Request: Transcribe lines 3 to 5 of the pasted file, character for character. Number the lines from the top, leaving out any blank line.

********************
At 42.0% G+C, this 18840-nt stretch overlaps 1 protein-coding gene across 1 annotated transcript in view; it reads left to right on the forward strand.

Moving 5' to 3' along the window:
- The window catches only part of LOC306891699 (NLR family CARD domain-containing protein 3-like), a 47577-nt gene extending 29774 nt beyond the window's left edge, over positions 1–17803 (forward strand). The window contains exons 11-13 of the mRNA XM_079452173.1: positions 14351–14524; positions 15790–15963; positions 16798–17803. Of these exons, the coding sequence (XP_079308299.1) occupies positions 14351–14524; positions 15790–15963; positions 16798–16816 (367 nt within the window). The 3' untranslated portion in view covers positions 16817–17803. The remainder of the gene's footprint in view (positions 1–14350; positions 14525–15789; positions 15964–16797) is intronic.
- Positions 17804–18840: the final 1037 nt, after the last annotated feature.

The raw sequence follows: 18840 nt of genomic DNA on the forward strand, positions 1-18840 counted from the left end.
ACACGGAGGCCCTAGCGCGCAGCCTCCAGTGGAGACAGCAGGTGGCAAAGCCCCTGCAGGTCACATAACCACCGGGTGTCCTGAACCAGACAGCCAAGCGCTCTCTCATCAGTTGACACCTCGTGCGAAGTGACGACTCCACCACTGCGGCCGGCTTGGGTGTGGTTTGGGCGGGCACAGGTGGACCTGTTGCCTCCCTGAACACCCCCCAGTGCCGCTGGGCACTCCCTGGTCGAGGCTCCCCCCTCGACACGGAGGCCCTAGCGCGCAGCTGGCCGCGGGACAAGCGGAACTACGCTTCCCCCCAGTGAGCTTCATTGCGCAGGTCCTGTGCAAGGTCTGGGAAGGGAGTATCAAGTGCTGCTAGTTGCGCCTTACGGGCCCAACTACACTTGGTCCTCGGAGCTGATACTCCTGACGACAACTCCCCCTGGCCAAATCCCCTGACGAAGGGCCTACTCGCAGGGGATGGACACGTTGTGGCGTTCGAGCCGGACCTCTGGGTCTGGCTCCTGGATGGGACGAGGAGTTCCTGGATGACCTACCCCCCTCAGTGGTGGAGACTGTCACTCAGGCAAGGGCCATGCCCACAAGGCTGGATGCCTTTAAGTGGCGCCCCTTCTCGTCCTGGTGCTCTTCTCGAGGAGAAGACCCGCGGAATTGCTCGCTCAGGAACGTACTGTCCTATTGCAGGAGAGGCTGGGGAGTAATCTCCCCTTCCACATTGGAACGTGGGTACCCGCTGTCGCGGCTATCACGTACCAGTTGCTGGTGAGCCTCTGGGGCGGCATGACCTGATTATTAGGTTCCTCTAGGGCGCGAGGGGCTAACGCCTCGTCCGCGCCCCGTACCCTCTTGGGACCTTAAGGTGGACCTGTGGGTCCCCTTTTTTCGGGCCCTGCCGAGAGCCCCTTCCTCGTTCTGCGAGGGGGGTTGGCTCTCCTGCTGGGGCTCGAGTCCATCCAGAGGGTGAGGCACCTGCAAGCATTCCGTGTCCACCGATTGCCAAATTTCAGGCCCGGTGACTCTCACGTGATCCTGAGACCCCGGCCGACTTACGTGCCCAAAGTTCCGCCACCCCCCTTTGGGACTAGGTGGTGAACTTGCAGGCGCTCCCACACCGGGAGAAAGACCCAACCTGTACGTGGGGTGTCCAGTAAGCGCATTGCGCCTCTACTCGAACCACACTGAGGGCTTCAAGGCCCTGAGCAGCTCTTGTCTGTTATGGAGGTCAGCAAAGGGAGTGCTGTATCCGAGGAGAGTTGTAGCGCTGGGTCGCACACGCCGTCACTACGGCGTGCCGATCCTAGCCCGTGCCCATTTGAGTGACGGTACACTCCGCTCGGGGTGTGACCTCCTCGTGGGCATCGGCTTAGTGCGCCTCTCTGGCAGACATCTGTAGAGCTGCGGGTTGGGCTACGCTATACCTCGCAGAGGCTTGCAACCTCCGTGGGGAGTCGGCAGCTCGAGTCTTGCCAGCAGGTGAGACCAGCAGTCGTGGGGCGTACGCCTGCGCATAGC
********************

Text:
- The window catches only part of LOC306891699 (NLR family CARD domain-containing protein 3-like), a 47577-nt gene extending 29774 nt beyond the window's left edge, over positions 1–17803 (forward strand). The window contains exons 11-13 of the mRNA XM_079452173.1: positions 14351–14524; positions 15790–15963; positions 16798–17803. Of these exons, the coding sequence (XP_079308299.1) occupies positions 14351–14524; positions 15790–15963; positions 16798–16816 (367 nt within the window). The 3' untranslated portion in view covers positions 16817–17803. The remainder of the gene's footprint in view (positions 1–14350; positions 14525–15789; positions 15964–16797) is intronic.
- Positions 17804–18840: the final 1037 nt, after the last annotated feature.

The raw sequence follows: 18840 nt of genomic DNA on the forward strand, positions 1-18840 counted from the left end.